* Increments any existing increment query in the {@code incrementCache} or inserts it.
     *
     * @param key        the current query
     * @param fieldName  the name of the field to cache
     * @param fieldValue the value of the field to cache
     */
    private void insertIncrement(final QueryKey key, final String fieldName, final Object fieldValue) {

        Long value;
        if (fieldValue instanceof Integer) {
            value = ((Integer) fieldValue).longValue();
        } else {
            value = (Long) fieldValue;
        }

        cache.get(key).get(Operation.INCREMENT).putIfAbsent(fieldName, new AtomicLong());
        ((AtomicLong) cache.get(key).get(Operation.INCREMENT).get(fieldName)).addAndGet(value);
    }


    /**
     * Overwrites any existing overwrite query in the {@code overwriteCache} or inserts it.
     *
     * @param key        the current query
     * @param fieldName  the name of the field to cache
     * @param fieldValue the value of the field to cache
     */
    private void insertOverwrite(final QueryKey key, final String fieldName, final Object fieldValue) {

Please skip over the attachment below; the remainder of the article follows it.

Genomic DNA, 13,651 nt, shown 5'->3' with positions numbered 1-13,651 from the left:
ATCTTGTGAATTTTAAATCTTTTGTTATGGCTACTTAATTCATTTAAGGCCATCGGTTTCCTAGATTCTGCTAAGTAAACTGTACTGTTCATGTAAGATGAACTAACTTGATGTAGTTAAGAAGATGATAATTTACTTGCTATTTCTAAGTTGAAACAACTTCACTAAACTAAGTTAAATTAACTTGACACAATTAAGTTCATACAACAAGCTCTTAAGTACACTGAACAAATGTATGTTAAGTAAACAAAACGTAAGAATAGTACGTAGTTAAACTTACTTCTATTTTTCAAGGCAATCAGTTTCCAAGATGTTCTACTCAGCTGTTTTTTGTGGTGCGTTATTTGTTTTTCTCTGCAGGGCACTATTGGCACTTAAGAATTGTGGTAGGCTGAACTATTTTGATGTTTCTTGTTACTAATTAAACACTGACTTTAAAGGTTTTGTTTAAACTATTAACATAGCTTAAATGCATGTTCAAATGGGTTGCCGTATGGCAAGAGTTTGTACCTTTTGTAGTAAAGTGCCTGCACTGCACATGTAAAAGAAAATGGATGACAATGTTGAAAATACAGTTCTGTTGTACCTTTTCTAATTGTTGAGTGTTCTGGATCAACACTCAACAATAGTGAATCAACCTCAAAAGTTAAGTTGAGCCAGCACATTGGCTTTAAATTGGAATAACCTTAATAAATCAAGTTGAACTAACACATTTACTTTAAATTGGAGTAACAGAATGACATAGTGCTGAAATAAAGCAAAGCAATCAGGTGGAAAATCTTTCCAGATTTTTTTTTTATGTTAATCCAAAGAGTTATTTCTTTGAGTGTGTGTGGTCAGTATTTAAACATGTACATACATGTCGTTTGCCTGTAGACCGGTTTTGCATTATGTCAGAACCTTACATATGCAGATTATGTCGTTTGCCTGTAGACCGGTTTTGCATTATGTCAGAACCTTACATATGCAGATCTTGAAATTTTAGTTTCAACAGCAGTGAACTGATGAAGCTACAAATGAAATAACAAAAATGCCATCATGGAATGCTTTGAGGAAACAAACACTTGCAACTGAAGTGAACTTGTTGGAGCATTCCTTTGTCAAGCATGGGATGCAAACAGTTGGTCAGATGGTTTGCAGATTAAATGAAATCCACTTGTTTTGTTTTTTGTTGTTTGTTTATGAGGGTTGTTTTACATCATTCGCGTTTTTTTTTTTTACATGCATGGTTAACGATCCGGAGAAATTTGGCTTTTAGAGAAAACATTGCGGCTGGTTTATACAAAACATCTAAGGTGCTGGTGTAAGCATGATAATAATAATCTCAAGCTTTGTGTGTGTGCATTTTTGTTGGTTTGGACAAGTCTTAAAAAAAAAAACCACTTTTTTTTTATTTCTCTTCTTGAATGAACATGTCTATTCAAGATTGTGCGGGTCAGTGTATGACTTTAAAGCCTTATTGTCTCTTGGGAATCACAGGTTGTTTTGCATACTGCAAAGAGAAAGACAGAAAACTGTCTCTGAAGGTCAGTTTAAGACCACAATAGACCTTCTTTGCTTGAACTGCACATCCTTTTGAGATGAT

writeLock.lock();
        try {
            cache.get(key).get(Operation.OVERWRITE).put(fieldName, fieldValue);
        } finally {
            writeLock.unlock();
        }
    }
}
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Concurrent code is very subtle. Even if your code works without locks, removing them could lead to bugs down the road if someone changes the code.

That said, you could remove the locks if you change how ensureCacheKey works. For example, you could remove the locking in that method and call cache.putIfAbsent instead of cache.put. This approach is attractive because the cache.get() check eliminates most unnecessary cacheOperations creations and the few that slip through should be very cheap. Alternately you could have a lock specific to that method (or with more effort, a separate lock for each particular query key).

The usages of the read lock are unnecessary because ConcurrentHashMap supports reads concurrent with writes and because read operations only perform one map operation. The only other place where the cache is modified is when it is cleared. As you may define your concurrency semantics to order chronologically overlapping clear and put operations as you please, and because each write operation only performs one map write, these operations don't need to share a lock.